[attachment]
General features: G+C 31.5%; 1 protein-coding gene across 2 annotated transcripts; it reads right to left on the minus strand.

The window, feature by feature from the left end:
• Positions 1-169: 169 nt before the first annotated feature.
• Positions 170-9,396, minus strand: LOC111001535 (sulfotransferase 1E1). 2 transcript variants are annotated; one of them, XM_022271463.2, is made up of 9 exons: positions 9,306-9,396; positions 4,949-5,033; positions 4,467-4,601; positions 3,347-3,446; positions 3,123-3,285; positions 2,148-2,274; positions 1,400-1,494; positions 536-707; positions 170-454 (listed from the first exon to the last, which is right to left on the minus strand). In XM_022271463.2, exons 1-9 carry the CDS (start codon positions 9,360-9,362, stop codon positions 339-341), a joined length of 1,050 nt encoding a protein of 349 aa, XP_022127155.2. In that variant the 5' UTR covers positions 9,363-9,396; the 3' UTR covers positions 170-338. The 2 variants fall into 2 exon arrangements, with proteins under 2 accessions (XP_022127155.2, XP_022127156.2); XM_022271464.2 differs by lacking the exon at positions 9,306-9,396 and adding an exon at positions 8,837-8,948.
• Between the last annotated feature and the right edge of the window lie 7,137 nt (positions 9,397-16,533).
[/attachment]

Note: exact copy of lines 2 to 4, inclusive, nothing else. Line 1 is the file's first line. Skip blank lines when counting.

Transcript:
The window, feature by feature from the left end:
• Positions 1-169: 169 nt before the first annotated feature.
• Positions 170-9,396, minus strand: LOC111001535 (sulfotransferase 1E1). 2 transcript variants are annotated; one of them, XM_022271463.2, is made up of 9 exons: positions 9,306-9,396; positions 4,949-5,033; positions 4,467-4,601; positions 3,347-3,446; positions 3,123-3,285; positions 2,148-2,274; positions 1,400-1,494; positions 536-707; positions 170-454 (listed from the first exon to the last, which is right to left on the minus strand). In XM_022271463.2, exons 1-9 carry the CDS (start codon positions 9,360-9,362, stop codon positions 339-341), a joined length of 1,050 nt encoding a protein of 349 aa, XP_022127155.2. In that variant the 5' UTR covers positions 9,363-9,396; the 3' UTR covers positions 170-338. The 2 variants fall into 2 exon arrangements, with proteins under 2 accessions (XP_022127155.2, XP_022127156.2); XM_022271464.2 differs by lacking the exon at positions 9,306-9,396 and adding an exon at positions 8,837-8,948.